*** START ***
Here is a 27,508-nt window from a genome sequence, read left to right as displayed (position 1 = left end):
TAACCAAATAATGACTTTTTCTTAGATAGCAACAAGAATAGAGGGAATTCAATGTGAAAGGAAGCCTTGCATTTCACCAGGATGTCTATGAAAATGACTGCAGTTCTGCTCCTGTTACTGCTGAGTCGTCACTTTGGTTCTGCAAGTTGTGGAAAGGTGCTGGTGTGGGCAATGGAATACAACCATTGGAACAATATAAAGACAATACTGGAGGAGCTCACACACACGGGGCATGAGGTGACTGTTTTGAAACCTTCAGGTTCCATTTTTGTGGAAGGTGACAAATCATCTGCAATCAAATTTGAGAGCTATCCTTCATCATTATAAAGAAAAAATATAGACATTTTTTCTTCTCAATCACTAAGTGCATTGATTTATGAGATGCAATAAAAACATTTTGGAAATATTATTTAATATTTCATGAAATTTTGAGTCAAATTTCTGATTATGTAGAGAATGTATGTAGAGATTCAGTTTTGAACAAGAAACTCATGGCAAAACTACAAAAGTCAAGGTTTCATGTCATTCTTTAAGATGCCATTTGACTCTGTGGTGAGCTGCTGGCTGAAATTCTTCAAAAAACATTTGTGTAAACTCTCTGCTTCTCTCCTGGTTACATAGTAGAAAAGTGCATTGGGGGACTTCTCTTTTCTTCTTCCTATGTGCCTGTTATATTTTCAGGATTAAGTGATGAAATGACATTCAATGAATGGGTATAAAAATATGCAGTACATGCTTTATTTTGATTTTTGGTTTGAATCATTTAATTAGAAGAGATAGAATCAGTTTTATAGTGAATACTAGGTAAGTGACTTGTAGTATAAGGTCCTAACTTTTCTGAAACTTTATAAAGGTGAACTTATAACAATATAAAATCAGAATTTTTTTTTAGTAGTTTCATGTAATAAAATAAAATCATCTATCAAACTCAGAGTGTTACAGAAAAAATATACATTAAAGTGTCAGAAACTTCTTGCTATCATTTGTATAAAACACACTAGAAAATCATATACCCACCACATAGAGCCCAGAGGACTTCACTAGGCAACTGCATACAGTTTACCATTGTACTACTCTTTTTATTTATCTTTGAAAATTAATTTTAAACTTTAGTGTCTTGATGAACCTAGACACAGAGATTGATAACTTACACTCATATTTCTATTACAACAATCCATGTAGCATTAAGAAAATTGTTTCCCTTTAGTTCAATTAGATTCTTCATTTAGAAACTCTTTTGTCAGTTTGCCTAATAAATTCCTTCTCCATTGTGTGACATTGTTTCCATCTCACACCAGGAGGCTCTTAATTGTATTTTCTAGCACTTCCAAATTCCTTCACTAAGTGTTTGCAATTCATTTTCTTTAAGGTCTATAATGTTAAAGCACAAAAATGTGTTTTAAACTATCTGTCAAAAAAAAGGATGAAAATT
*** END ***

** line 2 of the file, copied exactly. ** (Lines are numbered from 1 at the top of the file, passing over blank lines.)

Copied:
TAACCAAATAATGACTTTTTCTTAGATAGCAACAAGAATAGAGGGAATTCAATGTGAAAGGAAGCCTTGCATTTCACCAGGATGTCTATGAAAATGACTGCAGTTCTGCTCCTGTTACTGCTGAGTCGTCACTTTGGTTCTGCAAGTTGTGGAAAGGTGCTGGTGTGGGCAATGGAATACAACCATTGGAACAATATAAAGACAATACTGGAGGAGCTCACACACACGGGGCATGAGGTGACTGTTTTGAAACCTTCAGGTTCCATTTTTGTGGAAGGTGACAAATCATCTGCAATCAAATTTGAGAGCTATCCTTCATCATTATAAAGAAAAAATATAGACATTTTTTCTTCTCAATCACTAAGTGCATTGATTTATGAGATGCAATAAAAACATTTTGGAAATATTATTTAATATTTCATGAAATTTTGAGTCAAATTTCTGATTATGTAGAGAATGTATGTAGAGATTCAGTTTTGAACAAGAAACTCATGGCAAAACTACAAAAGTCAAGGTTTCATGTCATTCTTTAAGATGCCATTTGACTCTGTGGTGAGCTGCTGGCTGAAATTCTTCAAAAAACATTTGTGTAAACTCTCTGCTTCTCTCCTGGTTACATAGTAGAAAAGTGCATTGGGGGACTTCTCTTTTCTTCTTCCTATGTGCCTGTTATATTTTCAGGATTAAGTGATGAAATGACATTCAATGAATGGGTATAAAAATATGCAGTACATGCTTTATTTTGATTTTTGGTTTGAATCATTTAATTAGAAGAGATAGAATCAGTTTTATAGTGAATACTAGGTAAGTGACTTGTAGTATAAGGTCCTAACTTTTCTGAAACTTTATAAAGGTGAACTTATAACAATATAAAATCAGAATTTTTTTTTAGTAGTTTCATGTAATAAAATAAAATCATCTATCAAACTCAGAGTGTTACAGAAAAAATATACATTAAAGTGTCAGAAACTTCTTGCTATCATTTGTATAAAACACACTAGAAAATCATATACCCACCACATAGAGCCCAGAGGACTTCACTAGGCAACTGCATACAGTTTACCATTGTACTACTCTTTTTATTTATCTTTGAAAATTAATTTTAAACTTTAGTGTCTTGATGAACCTAGACACAGAGATTGATAACTTACACTCATATTTCTATTACAACAATCCATGTAGCATTAAGAAAATTGTTTCCCTTTAGTTCAATTAGATTCTTCATTTAGAAACTCTTTTGTCAGTTTGCCTAATAAATTCCTTCTCCATTGTGTGACATTGTTTCCATCTCACACCAGGAGGCTCTTAATTGTATTTTCTAGCACTTCCAAATTCCTTCACTAAGTGTTTGCAATTCATTTTCTTTAAGGTCTATAATGTTAAAGCACAAAAATGTGTTTTAAACTATCTGTCAAAAAAAAGGATGAAAATT